For the third time in less than 6 months, Yahoo has, once again, warned users that their email accounts may have been hacked.
On the day where Verizon is reportedly renegotiating its deal to acquire Yahoo at $250 less than the original amount, Yahoo has revealed that their email accounts may be compromised.
While declining to reveal the number of accounts or users affected, Yahoo has begun notifying users that their accounts may have been accessed without their knowledge between 2015 and 2016.
In an email circular sent to users today, the company stated:
Based on the ongoing investigation, we believe a forged cookie may have been used in 2015 or 2016 to access your account.
These “forged cookies” were first revealed by Yahoo in December, when the company admitted to the breach of a billion user accounts. The company believes the forged cookie incident to be related to an earlier breach it reported in September, one that involved 500 million accounts.
“As we have previously disclosed, our outside forensic experts have been investigating the creation of forged cookies that could have enabled an intruder to access our users’ accounts without a password,” a Yahoo spokesperson confirmed in a statement. “The investigation has identified user accounts for which we believe forged cookies were taken or used. Yahoo is in the process of notifying all potentially affected account holders. Yahoo has invalidated the forged cookies so they cannot be used again.”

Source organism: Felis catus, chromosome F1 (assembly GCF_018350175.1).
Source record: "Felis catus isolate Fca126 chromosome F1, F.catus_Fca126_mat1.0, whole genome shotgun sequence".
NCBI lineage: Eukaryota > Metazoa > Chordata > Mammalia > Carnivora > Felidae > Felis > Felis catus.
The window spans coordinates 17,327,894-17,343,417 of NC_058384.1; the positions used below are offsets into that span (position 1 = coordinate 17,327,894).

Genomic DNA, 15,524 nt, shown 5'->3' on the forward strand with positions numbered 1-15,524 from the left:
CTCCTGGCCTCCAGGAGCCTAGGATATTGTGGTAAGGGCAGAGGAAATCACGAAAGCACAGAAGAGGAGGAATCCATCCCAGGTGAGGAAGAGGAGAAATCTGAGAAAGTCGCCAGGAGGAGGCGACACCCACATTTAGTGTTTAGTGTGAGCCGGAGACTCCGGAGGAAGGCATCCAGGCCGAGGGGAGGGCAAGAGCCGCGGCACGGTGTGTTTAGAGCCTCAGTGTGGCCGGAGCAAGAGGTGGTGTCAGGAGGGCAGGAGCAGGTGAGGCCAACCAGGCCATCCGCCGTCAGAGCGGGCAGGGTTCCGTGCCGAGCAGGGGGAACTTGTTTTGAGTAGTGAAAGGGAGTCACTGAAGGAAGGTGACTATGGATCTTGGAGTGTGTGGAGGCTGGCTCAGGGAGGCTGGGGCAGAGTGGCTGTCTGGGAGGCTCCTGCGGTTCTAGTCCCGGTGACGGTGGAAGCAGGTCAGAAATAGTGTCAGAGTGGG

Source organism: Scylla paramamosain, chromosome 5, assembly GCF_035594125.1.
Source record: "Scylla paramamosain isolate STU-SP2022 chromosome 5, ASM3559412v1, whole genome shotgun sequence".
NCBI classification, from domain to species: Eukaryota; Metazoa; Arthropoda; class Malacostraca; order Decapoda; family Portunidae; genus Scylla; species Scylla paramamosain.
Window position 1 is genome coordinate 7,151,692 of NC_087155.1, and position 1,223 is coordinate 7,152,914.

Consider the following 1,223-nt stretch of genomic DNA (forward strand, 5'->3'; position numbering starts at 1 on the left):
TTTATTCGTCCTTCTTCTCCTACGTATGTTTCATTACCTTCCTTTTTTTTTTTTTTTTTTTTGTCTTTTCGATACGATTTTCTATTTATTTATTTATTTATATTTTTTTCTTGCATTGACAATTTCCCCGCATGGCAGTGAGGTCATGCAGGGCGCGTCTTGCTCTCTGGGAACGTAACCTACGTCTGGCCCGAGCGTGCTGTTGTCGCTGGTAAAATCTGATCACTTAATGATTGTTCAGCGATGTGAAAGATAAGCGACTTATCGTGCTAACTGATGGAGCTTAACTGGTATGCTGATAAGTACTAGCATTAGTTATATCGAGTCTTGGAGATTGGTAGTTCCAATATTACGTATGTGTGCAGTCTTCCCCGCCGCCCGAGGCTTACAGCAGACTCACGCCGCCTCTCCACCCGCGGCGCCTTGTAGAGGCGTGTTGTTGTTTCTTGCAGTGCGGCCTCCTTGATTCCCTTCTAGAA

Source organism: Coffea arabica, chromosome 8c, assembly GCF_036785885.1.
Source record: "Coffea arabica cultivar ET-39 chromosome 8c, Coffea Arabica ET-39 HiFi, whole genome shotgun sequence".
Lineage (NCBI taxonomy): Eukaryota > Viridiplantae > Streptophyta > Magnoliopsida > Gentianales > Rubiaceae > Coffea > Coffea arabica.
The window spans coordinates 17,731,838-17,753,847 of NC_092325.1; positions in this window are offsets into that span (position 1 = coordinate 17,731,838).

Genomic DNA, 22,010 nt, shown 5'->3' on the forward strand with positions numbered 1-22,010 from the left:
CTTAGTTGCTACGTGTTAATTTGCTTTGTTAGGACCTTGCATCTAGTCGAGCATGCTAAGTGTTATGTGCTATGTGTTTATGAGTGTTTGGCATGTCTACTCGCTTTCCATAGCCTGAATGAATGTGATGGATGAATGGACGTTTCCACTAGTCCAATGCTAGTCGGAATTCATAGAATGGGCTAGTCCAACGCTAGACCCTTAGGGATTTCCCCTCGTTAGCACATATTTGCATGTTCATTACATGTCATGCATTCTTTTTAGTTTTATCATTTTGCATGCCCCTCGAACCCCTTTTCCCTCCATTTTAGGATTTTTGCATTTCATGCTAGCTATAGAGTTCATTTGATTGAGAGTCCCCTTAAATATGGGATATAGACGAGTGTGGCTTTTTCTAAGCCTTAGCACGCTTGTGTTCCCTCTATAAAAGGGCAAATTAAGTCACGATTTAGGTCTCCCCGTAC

To create these rogue cookies, researchers believe that malicious hackers obtained Yahoo’s source code in order to breach the internet company’s databases.
Intriguingly, Yahoo adds that the breaches were the result of a state-sponsored attack, although there is no evidence to prove this claim.
In recent times, Yahoo has admitted to a number of significant data breaches, including the 500 million accounts compromised in 2014 and up to a billion accounts – one of the largest data breaches ever – in 2013. Notably, these mega-breaches only came to light last year. As a consequence, the Securities and Exchange Commission (SEC) is now investigating Yahoo to see why the web giant waited years before disclosing the attacks.
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